Streets for life: UN Road Safety Week to promote 30 km/h speed limits

Streets for life: UN Road Safety Week to promote 30 km/h speed limits

The benefits of 30 km/h urban speed limits are the theme of this year’s UN Road Safety Week which runs from 17 to 23 May. The campaign comes as the city of Paris has announced a plan to apply a city-wide default 30 km/h limit by early next year.  The Brussels region introduced a similar change in January, and nearby Leuven has announced it will do the same within months.

The UN says low speed streets save lives and 30 km/h (20 mph) speed limits, where people and traffic mix, make for streets that are healthy, green and liveable, in other words, streets for life.

Officials from Bilbao, Spain announced last year that they would be the first city of more than 300,000 inhabitants to move to a universal 30 km/h limit on all roads.  The measure was put in place on 22 September, and initial analysis has shown speed, air pollution and collisions all showing reductions when allowing for variations in traffic levels caused by the lockdowns.   Earlier this month Bilbao won the second EU Urban Road Safety Award in recognition of its efforts on road safety.  Nationally, Spain is also planning to make 30 km/h the default speed on single-carriage roads in urban areas across the country later this year, a change that has taken several years to be put into law.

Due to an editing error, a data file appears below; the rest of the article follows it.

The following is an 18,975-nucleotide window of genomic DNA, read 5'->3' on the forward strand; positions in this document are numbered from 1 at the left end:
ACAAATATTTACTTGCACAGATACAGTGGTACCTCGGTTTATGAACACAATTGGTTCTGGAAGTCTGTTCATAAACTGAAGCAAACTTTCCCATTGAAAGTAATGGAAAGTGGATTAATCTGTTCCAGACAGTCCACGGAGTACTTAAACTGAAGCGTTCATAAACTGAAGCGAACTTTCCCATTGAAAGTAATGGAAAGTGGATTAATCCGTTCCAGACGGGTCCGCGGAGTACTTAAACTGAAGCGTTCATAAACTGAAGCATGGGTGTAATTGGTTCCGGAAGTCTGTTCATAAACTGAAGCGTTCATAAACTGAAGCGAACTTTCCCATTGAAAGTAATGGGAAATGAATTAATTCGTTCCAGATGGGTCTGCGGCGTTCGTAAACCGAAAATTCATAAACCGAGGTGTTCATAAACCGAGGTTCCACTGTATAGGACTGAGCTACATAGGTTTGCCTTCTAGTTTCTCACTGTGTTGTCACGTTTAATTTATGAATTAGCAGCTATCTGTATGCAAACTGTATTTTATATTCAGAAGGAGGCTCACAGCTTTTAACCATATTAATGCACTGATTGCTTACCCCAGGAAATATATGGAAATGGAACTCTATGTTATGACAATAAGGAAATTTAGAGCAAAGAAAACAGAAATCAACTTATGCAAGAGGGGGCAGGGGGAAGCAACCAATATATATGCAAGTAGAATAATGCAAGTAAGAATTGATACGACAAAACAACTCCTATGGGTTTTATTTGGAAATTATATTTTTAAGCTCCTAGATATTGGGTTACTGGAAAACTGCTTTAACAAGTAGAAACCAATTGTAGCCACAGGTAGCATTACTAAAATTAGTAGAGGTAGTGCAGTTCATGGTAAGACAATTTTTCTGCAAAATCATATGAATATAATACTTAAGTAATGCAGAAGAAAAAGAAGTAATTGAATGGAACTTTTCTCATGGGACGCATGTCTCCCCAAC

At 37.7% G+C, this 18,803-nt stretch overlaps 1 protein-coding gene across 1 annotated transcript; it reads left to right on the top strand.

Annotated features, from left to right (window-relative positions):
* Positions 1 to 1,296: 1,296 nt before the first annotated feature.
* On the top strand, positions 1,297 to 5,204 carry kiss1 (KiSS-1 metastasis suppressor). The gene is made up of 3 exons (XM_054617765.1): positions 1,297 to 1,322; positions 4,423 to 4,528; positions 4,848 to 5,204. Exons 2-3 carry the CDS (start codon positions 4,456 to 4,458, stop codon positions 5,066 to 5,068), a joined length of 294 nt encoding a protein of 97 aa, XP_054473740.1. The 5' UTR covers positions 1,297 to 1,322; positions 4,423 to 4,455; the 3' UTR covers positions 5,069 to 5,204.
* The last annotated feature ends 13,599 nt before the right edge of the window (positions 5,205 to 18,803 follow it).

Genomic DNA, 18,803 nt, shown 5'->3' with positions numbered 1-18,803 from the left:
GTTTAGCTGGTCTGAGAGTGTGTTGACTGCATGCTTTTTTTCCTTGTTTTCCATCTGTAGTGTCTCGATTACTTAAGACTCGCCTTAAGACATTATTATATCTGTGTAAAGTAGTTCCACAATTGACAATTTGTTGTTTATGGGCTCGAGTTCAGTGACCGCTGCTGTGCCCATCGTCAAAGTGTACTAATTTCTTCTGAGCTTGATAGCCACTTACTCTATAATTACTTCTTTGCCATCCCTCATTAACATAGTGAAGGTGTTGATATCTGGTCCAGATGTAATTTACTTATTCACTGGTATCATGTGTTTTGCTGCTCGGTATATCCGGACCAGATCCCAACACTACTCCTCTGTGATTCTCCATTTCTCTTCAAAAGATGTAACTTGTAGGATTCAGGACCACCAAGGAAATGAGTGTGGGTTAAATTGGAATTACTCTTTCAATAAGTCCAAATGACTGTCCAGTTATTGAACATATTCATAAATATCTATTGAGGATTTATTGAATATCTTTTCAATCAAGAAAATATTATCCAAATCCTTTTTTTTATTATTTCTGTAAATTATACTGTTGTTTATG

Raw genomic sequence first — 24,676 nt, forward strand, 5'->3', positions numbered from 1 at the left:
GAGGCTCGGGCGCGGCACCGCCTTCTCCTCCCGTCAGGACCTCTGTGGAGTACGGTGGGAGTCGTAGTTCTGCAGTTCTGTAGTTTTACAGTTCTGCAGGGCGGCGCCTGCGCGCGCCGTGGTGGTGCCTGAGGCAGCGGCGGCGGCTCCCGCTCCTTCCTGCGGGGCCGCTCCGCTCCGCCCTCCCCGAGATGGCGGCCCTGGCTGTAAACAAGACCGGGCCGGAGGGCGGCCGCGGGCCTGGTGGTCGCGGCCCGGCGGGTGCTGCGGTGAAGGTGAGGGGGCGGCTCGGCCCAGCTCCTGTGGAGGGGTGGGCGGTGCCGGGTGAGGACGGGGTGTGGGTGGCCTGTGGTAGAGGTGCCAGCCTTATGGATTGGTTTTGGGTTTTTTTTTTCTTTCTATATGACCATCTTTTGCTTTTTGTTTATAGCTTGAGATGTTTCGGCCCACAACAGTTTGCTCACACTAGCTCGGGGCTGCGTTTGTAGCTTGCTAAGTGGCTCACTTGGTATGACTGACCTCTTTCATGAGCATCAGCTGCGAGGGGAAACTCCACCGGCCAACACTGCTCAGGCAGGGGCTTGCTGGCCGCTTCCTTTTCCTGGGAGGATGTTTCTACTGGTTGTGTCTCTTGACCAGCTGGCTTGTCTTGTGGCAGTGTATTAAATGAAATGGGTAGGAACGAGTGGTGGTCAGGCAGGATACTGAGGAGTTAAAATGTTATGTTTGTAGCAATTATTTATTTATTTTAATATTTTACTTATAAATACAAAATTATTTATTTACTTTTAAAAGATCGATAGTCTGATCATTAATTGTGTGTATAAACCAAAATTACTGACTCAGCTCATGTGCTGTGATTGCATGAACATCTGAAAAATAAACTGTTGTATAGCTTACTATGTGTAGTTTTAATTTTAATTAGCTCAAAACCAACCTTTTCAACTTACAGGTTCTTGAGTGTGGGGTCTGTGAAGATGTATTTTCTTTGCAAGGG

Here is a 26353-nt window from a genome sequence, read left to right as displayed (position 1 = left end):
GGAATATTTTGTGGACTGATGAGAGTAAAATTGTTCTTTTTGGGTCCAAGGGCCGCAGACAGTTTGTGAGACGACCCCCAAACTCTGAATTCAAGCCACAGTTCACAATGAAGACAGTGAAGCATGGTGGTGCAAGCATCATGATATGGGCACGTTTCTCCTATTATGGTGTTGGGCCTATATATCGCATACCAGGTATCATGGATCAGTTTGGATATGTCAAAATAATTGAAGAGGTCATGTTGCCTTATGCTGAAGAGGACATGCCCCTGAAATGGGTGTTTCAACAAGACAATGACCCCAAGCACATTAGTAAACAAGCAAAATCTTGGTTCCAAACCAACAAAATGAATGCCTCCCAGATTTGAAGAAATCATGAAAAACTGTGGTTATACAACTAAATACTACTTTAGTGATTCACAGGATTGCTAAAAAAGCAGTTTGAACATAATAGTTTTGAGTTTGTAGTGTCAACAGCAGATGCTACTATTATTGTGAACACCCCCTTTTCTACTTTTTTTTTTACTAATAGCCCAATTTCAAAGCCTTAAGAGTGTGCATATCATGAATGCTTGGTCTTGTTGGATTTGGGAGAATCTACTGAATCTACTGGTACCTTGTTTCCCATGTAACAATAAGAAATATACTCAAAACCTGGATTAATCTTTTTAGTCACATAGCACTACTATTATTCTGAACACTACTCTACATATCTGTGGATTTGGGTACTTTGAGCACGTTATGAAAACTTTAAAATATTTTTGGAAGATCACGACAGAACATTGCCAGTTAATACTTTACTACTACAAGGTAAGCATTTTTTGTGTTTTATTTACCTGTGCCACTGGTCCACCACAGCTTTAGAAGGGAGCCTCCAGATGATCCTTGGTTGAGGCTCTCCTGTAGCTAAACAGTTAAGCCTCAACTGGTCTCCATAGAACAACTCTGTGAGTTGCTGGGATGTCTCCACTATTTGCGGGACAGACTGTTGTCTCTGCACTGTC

ETSC has promoted 30 km/h as the appropriate default speed for areas with interaction between motor vehicles and vulnerable road users for many years.  But also says that infrastructure changes and proper enforcement should be considered as key to long-term success in reducing real-world speeds.

A survey last month of municipalities in The Netherlands found that more than 80% believe that infrastructure changes are needed to implement 30 km/h zones properly, and have concerns about how to finance such measures.  Sweco, an engineering consultancy, estimated that a fifth of 50 km/h roads in urban areas should be reduced to 30 km/h, and that in half of those the change could be achieved without major infrastructure changes.  But the other half would require modifications – with an estimated cost of EUR 950 million.

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